Adri PA0RDA, a friend of me, is trying to do some DX on 6m for a while now. His antenna position is very poor: he lives in the bottom flat of a 5-floor building. He has a balcony on the rear (south) side, but high buildings are very close, he has no direct sight in any direction. At the balcony he has a Diamond V2000 vertical antenna for 6/2/70, and an MFJ loop antenna for 15-40m. The 6m band is his most popular one, since he get best results on this band. However, since most DX on 6m is horizontally polarized, he needed a horizontal antenna. I remembered an all-direction horizontal antenna made by Jan PA3EGH (one of the members of the local radio club). So I contacted him, and he pointed me at his website. It was the “Squalo” antenna, or square halo. In fact, it’s just a square folded dipole, originally designed by John KG4OSA. It radiates in all directions, with -4dB gain on the sides (compared to the front and back side).
This is a copy of the design, originally published by Jan PA3EGH:
All measurements in the original design are given in inches, so let’s convert them to mm first:
I used 12mm copper pipe for the “loop”, RVS metal strip for the shorting strap and feed point, and a small piece of RVS tube for the isolator.
The antenna is very easy to build. The website with the original design provides enough information on how to build it. The pictures suggest some construction details:
I don’t have any equipment for 6m, except a small handy (Kenwood TH-F7) which is capable to receive 6m USB. So after building the antenna, I first attached that radio to the squalo to see if it’s doing something. And yes, it worked! There was an Italian 6m contest, and I heard lots of stations. Next I hooked up the squalo to my MiniVNA to did some tuning. I tuned it (by moving the shortening strip and feed point) to let it resonate on 50.500 MHz, and adjusted the feed point to get 50 ohms on that frequency. The antenna has an operating bandwidth of about 1 MHz, so it covers at least 50 – 51 MHz. That part of the band includes the CW and SSB areas, aswell as the beacons.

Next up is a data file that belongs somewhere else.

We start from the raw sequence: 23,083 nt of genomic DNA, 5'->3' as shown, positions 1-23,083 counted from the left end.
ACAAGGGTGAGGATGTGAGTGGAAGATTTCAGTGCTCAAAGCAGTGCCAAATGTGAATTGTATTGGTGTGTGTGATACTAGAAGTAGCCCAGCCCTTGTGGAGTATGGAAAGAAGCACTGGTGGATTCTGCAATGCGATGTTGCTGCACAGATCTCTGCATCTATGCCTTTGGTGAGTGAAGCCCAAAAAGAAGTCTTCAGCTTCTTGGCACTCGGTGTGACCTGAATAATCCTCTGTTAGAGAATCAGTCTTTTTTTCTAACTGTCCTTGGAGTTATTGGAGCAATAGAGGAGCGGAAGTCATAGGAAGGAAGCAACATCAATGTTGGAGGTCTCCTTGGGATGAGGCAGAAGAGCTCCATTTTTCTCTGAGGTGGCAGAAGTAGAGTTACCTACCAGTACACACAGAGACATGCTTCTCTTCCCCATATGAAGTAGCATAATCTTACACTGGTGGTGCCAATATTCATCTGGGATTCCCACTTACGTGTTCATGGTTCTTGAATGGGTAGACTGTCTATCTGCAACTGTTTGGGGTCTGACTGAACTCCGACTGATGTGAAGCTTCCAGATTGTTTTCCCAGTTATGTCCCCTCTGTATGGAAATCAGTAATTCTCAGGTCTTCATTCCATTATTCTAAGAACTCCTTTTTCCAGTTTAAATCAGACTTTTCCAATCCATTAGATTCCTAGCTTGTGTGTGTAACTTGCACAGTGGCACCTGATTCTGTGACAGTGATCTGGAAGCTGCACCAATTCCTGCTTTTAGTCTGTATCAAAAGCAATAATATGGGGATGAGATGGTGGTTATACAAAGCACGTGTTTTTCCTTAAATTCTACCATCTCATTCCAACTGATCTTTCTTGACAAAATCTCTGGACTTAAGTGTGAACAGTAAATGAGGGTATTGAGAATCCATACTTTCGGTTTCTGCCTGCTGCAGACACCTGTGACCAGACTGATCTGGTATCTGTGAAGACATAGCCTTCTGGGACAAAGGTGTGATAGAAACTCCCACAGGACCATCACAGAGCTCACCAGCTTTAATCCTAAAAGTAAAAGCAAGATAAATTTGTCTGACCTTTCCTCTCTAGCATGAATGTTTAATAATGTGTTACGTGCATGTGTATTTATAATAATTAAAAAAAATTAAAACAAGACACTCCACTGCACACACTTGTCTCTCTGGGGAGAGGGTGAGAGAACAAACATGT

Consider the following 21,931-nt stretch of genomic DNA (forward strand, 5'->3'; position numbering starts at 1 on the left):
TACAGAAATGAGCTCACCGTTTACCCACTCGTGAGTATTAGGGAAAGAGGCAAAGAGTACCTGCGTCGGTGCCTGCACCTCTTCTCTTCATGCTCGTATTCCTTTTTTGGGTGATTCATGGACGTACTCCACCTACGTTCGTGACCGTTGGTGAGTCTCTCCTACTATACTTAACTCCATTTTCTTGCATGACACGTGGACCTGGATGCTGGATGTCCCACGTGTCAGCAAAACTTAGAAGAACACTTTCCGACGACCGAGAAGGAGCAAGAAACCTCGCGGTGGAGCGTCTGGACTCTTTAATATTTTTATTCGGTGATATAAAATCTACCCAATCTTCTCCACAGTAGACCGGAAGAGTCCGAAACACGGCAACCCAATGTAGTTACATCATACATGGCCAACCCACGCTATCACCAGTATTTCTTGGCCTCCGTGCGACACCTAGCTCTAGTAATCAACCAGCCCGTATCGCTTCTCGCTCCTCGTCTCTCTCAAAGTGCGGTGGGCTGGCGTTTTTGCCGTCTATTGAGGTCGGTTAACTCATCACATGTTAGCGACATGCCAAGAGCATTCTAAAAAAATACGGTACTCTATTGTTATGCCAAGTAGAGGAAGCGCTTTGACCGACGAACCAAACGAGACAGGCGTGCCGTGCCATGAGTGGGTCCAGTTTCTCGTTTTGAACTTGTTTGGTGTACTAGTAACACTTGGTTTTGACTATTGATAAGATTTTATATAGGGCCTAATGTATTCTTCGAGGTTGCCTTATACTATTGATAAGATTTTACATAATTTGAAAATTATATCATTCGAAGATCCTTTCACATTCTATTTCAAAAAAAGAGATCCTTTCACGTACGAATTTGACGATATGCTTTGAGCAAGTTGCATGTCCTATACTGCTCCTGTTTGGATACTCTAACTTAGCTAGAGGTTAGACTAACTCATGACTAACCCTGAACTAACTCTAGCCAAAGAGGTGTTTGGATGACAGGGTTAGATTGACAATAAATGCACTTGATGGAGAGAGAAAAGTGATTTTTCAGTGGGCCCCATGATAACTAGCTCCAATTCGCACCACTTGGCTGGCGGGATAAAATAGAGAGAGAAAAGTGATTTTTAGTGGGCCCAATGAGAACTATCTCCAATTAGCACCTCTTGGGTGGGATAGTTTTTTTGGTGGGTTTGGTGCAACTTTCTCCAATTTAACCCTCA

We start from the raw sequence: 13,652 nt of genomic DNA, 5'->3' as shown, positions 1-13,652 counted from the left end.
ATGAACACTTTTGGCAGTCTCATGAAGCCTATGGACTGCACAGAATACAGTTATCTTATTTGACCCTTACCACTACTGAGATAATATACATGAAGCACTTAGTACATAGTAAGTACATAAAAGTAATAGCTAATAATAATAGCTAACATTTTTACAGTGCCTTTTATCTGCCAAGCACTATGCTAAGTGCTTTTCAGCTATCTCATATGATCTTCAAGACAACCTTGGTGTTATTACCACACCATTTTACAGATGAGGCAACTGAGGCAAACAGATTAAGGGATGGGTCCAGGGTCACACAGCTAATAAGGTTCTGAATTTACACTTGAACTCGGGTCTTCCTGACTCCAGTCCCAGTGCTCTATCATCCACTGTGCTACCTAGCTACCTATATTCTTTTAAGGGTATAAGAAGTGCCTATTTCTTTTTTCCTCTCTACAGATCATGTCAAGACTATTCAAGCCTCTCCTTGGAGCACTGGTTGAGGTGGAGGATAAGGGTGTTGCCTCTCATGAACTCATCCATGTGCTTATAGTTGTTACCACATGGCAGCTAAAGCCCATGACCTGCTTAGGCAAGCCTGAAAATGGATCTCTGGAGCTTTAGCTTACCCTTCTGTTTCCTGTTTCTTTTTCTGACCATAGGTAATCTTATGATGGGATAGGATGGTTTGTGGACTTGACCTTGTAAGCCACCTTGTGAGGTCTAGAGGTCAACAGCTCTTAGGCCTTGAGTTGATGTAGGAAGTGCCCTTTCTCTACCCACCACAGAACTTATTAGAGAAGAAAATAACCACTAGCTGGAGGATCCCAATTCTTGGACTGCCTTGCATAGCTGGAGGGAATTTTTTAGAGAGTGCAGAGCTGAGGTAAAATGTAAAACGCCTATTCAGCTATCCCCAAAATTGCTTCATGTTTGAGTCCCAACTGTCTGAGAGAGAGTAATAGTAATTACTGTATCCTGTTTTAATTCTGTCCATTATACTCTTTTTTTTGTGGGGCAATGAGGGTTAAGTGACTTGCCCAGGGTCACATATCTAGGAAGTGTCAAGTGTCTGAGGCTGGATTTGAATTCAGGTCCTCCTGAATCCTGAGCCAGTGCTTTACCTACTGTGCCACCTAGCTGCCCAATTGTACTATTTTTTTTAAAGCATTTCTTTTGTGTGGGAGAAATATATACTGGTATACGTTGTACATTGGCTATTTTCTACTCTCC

I experimented with turning the antenna around while receiving a steady signal (a beacon). There is no “dip” (like dipoles have), but when receiving at one of the sides the signals are somewhat weaker. I didn’t notice any front/back ratio.
On August 15th 2009 I went to Adri to help him with the antennas. He’s blind, so he needs a helping hand now and then. This time we moved his “north” antenna from the living room to the roof. Also, this was a good moment to put the squalo in place, on the south side of his home. I did some final tuning (using my MiniVNA and laptop). Unfortunately the band was closed at that moment. But the day after I received an email that he worked EA5, which is over 1500 km from his site. So the antenna seems to be working.
Chris KC2JB made this great video, showing his way of building the squalo:
PA0RDA’s hamradio shack
Since I built this antenna for Adrian PA0RDA, I added some pictures of his shack here:
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